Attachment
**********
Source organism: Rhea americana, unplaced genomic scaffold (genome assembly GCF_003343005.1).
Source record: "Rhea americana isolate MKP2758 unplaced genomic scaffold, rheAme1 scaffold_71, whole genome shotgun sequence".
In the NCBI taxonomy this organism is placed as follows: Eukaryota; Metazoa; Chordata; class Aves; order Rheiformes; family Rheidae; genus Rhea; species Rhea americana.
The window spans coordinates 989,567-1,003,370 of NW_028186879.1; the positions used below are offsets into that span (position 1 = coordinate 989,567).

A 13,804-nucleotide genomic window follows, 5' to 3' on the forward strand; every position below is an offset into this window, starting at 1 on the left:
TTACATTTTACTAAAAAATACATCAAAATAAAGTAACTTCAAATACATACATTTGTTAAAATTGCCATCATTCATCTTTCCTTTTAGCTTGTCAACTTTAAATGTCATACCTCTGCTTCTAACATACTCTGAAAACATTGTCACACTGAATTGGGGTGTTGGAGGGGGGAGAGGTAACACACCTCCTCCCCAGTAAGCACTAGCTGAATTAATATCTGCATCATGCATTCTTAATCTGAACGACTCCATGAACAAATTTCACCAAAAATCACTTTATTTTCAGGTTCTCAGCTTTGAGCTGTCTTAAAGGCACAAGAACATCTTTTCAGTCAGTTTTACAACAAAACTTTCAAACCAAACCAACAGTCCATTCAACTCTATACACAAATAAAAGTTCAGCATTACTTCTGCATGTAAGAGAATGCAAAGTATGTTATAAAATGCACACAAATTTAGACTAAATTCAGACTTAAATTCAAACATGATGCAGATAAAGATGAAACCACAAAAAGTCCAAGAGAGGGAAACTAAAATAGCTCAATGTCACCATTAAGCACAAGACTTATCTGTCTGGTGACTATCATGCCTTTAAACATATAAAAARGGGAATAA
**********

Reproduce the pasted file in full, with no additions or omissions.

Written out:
Source organism: Rhea americana, unplaced genomic scaffold (genome assembly GCF_003343005.1).
Source record: "Rhea americana isolate MKP2758 unplaced genomic scaffold, rheAme1 scaffold_71, whole genome shotgun sequence".
In the NCBI taxonomy this organism is placed as follows: Eukaryota; Metazoa; Chordata; class Aves; order Rheiformes; family Rheidae; genus Rhea; species Rhea americana.
The window spans coordinates 989,567-1,003,370 of NW_028186879.1; the positions used below are offsets into that span (position 1 = coordinate 989,567).

A 13,804-nucleotide genomic window follows, 5' to 3' on the forward strand; every position below is an offset into this window, starting at 1 on the left:
TTACATTTTACTAAAAAATACATCAAAATAAAGTAACTTCAAATACATACATTTGTTAAAATTGCCATCATTCATCTTTCCTTTTAGCTTGTCAACTTTAAATGTCATACCTCTGCTTCTAACATACTCTGAAAACATTGTCACACTGAATTGGGGTGTTGGAGGGGGGAGAGGTAACACACCTCCTCCCCAGTAAGCACTAGCTGAATTAATATCTGCATCATGCATTCTTAATCTGAACGACTCCATGAACAAATTTCACCAAAAATCACTTTATTTTCAGGTTCTCAGCTTTGAGCTGTCTTAAAGGCACAAGAACATCTTTTCAGTCAGTTTTACAACAAAACTTTCAAACCAAACCAACAGTCCATTCAACTCTATACACAAATAAAAGTTCAGCATTACTTCTGCATGTAAGAGAATGCAAAGTATGTTATAAAATGCACACAAATTTAGACTAAATTCAGACTTAAATTCAAACATGATGCAGATAAAGATGAAACCACAAAAAGTCCAAGAGAGGGAAACTAAAATAGCTCAATGTCACCATTAAGCACAAGACTTATCTGTCTGGTGACTATCATGCCTTTAAACATATAAAAARGGGAATAA